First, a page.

At what point do you think it’s a good idea to start using paid traffic? Currently I have around 20 posts on my site and I’m promoting just a few products. Should I focus on building out my site first and have some more products to promote before I take the step in to paid traffic? What do you think?

    Great article, very useful info for a newbie like myself 🙂 Keep up the good work man!


    • Hi Nic, I feel like I’ve seen that same question asked on this particular article, but in any case, I’ll give the same answer:

      If you can correctly apply the same strategy to paid advertising like I do, and have about $10 to spare, then you can honestly do paid advertising as soon as your website has a product it’s reviewing and promoting. Make sure to run your first ad on that specific product and only target the product name keywords.

      I wouldn’t get too caught up with this even if it works well, because it may distract you from writing more content and you’re already doing well with 20 posts. Don’t stop there, go for a 100, then 500, then beyond. Organic traffic will always be in larger supply than paid if you keep growing your website on Google and that traffic will be the most cost effective because it’ll cost $0, thus your profit margin will always be 100%.

  2. Hey Vitaliy,

    Thank you for the useful post, as always. I have been focusing on SEO and organic traffic since I started my website but I am still not making noticeable money. So perhaps the time has come to change my strategy? I have been considering buying traffic for some time now as I wish to make some change – just not sure when the noticeable organic traffic will come 🙁 But I am a little bit afraid – what if this only leads to more losses? And what would be better if using this strategy – send people directly to the sales page or to the informative page with a link to the sales page? Or does this depend on the keyword I choose?

    • Hi Arta, if you can please remind me what your website is about, I will be better able to let you know if these paid ad networks are the way to go.

      What I will say is that if you are on a tight budget, do not enter in to the PPC world. You said your website is still not getting noticeable rankings, but how old is the site and how many articles have you written? Also, do you make sure to target keywords in each article’s title that have low competition?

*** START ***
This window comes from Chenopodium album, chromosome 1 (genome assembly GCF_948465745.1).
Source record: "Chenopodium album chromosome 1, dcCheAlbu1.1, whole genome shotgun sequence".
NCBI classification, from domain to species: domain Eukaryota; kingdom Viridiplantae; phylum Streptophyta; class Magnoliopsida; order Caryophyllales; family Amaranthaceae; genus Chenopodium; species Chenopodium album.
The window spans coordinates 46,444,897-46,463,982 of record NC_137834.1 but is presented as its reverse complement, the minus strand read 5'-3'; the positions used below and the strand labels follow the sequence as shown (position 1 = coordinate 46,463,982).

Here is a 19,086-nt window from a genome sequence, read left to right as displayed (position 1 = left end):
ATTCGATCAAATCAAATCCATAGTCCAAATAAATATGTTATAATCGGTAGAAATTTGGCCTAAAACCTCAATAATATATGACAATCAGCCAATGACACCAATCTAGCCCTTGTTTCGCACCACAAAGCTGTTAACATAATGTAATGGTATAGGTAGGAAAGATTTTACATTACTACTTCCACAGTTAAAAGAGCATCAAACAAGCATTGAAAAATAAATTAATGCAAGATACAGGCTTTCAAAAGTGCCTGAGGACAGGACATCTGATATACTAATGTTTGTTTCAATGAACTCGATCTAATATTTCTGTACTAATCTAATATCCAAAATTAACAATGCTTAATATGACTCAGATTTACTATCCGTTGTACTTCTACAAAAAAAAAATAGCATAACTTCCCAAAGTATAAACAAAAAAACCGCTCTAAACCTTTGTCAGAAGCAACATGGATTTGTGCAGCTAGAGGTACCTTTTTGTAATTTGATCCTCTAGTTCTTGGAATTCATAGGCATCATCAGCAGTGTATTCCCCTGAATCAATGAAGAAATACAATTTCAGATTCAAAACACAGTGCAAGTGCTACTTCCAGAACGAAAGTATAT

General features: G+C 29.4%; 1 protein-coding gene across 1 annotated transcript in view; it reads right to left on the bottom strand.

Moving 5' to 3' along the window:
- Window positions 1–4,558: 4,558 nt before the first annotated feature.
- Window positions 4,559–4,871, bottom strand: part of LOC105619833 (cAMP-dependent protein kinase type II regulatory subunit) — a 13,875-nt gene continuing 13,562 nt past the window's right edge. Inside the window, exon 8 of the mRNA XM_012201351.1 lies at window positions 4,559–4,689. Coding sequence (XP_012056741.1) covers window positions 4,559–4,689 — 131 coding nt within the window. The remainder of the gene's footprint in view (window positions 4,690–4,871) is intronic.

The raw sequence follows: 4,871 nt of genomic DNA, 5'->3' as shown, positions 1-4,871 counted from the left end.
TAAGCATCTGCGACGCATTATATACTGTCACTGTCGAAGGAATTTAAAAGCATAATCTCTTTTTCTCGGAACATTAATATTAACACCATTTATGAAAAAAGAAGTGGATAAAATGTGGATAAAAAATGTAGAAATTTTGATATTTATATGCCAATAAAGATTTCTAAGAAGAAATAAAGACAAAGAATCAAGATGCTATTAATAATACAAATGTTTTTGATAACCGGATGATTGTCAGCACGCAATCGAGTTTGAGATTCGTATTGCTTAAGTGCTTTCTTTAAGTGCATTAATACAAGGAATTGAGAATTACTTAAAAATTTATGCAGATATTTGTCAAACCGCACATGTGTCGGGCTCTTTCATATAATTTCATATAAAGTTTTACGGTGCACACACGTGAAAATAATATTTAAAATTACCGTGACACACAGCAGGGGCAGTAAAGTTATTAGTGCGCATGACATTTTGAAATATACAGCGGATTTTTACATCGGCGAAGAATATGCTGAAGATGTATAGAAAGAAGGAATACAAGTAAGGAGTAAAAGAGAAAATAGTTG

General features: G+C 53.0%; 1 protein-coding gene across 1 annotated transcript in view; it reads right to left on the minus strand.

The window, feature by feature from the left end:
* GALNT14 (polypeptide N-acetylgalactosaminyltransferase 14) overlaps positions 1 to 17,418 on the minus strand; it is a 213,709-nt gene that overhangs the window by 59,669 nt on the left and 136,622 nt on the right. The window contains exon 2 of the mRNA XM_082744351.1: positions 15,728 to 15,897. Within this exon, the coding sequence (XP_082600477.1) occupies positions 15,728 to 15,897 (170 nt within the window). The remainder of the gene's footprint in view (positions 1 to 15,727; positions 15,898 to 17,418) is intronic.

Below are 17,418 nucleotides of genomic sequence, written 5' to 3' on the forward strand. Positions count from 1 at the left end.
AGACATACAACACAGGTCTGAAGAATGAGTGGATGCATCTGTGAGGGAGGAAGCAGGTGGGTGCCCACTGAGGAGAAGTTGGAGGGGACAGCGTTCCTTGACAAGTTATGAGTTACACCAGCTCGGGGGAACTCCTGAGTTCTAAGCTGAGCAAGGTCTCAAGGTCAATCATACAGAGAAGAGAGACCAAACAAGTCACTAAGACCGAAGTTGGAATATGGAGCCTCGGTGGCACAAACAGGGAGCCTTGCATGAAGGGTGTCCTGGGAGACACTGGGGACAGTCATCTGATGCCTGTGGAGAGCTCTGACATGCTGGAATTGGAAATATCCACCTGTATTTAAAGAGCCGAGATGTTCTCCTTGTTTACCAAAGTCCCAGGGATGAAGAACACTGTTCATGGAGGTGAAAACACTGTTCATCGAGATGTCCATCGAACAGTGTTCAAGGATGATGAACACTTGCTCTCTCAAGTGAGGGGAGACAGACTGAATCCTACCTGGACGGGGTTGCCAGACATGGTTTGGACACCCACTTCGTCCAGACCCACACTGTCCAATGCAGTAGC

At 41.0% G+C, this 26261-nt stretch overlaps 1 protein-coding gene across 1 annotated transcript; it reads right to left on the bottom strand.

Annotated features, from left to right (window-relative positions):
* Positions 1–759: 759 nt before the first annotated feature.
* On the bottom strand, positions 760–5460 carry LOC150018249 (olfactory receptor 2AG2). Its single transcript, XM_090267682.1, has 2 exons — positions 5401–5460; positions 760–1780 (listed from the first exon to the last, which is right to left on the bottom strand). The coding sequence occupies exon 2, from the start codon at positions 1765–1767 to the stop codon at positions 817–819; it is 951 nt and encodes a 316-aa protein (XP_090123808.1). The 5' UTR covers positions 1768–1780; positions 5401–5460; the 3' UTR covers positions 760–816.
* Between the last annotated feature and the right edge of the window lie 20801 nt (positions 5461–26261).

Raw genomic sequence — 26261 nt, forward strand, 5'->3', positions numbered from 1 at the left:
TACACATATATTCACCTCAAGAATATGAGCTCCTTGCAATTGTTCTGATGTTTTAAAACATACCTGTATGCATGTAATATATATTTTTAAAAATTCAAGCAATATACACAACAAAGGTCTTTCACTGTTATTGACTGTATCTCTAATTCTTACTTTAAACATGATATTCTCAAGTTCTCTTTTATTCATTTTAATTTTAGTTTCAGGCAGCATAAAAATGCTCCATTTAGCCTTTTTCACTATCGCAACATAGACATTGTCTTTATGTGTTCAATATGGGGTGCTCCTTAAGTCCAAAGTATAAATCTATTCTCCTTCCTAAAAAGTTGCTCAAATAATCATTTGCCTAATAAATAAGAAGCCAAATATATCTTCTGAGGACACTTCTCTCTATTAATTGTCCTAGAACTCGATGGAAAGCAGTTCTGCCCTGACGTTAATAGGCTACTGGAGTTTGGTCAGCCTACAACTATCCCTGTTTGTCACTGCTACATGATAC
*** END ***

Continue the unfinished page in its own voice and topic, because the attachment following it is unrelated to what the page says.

Normally, I would suggest people use Bing Ads to promote products that they are reviewing on their website. I will tell you that my strategy is very cheap and the losses, if it happens, are extremely minimal. Considering you pay $0.10 a click (that’s on the high end actually), and get 50 clicks with no sales, at worst, you only will have lost $5. And if you get initial sign up credit from Bing for instance, that $5 will not even count as a loss.

      So here’s my concluding advice:

      Don’t be afraid to embark on a PPC journey, but do so after your website has gotten organic traffic and has also started seeing sales. Then take the pages which get the sales and let them be your initial experiments with PPC in that you target ads for those specific pages, to see if you can boost the sales figures.

      • Hey Vitaliy
        Thank you for wise advice. My website is about swimsuits – I have been building it for 2 years but as I got a baby in between I have managed to post just 72 articles during this time. But I have nearly 600 comments. Maybe the niche I chose is wrong? But it is my passion and I do love writing about swimwear :).

        Currently, I am making about 3 sales per month so just a few $$ 🙁 I am doing keyword research as you suggested in one of your articles – long tail keywords with the right stats from Jaaxy.

        • Hi Arta, the thing is swimwear itself is a broad niche, it can be a bikini, it can be European swimwear, it can be diving suites so the traffic you’re likely getting is all across the board, which is why the sales stats appear to be diluted (low).

          What I can recommend is that with your future content to narrow down the type of swimwear you wish to promote. With 72 posts, you really do have a lot of content by now. And if you don’t mind me asking, the 3 sales you mentioned, do they come from 1 particular product review or different pages? If it’s from 1 page, then you can test out different versions of the sales page to see if it improves the stats and/or send more links to that page from your other posts on the website.

          • Hey Vitaliy

            To be honest, I don’t know how to check from where the sales come. Is there any plugin or tool to check it?